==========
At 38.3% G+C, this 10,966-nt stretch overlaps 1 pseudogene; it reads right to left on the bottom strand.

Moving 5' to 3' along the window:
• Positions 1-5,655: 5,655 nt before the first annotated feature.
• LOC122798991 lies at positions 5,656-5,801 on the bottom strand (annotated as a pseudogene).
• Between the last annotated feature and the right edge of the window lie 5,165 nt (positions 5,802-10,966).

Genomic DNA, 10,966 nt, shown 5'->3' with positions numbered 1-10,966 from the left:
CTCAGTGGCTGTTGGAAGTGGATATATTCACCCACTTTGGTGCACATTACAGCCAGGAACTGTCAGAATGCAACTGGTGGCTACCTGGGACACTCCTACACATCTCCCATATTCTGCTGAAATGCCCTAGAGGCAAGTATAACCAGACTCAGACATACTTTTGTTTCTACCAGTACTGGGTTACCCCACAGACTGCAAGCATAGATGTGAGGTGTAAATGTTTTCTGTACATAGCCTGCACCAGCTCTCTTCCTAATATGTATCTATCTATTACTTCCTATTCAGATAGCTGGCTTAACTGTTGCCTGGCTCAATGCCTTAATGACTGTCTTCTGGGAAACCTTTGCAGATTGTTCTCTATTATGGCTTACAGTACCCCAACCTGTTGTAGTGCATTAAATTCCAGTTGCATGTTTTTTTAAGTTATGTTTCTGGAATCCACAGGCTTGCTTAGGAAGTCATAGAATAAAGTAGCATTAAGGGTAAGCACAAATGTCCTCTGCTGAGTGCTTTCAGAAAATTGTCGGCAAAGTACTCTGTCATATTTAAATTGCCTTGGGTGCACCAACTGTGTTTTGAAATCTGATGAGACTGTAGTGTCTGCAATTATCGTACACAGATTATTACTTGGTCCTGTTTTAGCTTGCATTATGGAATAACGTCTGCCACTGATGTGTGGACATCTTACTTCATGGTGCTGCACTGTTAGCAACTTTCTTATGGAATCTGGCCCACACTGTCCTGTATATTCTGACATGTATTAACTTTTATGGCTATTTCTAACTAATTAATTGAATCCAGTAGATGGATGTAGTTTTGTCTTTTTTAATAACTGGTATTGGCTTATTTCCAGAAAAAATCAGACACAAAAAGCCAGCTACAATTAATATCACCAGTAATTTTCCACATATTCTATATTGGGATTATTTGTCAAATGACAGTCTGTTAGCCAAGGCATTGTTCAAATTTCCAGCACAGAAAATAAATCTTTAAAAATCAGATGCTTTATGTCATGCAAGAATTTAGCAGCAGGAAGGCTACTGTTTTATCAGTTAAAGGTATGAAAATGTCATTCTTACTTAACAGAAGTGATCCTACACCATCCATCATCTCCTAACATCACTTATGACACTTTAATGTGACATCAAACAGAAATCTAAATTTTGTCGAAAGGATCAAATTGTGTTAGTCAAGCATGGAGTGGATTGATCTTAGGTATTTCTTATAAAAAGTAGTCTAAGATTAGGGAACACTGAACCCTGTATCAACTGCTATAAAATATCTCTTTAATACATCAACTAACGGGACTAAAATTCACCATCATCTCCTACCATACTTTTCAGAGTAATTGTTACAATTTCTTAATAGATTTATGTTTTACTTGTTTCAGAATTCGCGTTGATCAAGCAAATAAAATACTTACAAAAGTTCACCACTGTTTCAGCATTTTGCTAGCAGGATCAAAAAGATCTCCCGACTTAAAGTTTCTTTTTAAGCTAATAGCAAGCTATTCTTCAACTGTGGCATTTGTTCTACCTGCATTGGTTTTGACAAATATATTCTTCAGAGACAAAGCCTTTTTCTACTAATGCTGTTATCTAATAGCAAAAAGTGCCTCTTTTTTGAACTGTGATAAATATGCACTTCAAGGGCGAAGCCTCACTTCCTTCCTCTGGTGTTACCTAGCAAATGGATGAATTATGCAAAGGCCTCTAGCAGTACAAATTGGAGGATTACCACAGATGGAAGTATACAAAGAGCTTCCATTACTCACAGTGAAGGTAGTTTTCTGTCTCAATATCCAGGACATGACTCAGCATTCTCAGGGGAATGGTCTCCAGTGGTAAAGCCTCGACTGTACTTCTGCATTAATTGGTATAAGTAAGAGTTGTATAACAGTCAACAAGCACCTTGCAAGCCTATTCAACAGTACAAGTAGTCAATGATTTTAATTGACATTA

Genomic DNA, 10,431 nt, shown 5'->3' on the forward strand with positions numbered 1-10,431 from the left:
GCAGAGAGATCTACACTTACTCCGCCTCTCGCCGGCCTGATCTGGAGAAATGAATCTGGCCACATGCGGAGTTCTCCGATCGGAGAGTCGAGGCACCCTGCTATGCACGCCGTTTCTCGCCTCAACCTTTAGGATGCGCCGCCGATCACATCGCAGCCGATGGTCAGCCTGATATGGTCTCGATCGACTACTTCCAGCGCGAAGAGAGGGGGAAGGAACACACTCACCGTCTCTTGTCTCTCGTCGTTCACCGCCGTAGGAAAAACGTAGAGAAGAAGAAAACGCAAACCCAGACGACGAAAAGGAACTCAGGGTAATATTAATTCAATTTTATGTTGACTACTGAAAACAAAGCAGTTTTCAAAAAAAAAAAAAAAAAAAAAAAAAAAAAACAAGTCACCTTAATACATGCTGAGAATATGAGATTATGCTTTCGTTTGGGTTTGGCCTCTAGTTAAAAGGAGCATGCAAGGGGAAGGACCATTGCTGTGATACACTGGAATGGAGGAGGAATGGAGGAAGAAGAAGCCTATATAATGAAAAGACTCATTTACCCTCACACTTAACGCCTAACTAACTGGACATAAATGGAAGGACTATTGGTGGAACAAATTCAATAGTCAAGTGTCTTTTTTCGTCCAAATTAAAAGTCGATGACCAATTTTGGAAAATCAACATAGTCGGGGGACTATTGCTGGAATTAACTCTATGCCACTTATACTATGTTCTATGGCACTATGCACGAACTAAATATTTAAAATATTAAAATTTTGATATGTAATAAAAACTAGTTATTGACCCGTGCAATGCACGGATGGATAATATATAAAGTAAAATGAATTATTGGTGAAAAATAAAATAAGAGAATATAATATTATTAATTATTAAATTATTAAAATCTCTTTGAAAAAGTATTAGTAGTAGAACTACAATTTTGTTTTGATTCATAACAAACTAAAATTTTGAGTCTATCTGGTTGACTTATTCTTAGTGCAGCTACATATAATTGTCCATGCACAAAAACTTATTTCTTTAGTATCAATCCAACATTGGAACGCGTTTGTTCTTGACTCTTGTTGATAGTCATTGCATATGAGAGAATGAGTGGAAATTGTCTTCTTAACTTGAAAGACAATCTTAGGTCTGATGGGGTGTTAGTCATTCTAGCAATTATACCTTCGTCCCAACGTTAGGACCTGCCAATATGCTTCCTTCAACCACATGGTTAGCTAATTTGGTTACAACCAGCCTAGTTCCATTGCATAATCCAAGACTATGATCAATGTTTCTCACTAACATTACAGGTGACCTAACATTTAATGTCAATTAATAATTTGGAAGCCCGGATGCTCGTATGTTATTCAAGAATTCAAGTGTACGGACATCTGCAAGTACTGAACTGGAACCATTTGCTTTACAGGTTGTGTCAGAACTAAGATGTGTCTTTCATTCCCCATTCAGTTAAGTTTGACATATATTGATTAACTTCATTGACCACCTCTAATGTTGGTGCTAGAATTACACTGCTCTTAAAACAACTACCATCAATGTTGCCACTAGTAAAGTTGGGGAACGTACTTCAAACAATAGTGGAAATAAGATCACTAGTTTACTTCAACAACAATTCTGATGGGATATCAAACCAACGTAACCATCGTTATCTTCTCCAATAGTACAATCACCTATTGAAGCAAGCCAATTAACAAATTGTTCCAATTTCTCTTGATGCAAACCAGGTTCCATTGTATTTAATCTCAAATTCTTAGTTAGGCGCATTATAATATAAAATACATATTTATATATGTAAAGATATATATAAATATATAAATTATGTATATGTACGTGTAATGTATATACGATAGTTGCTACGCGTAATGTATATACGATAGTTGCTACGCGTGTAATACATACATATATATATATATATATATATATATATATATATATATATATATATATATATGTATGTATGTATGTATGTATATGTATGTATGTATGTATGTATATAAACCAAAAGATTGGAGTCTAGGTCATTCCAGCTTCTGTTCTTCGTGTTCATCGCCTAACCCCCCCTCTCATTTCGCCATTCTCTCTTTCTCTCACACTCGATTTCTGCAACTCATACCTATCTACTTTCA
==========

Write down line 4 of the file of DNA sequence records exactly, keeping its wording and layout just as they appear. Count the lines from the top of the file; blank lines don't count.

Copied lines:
• LOC122798991 lies at positions 5,656-5,801 on the bottom strand (annotated as a pseudogene).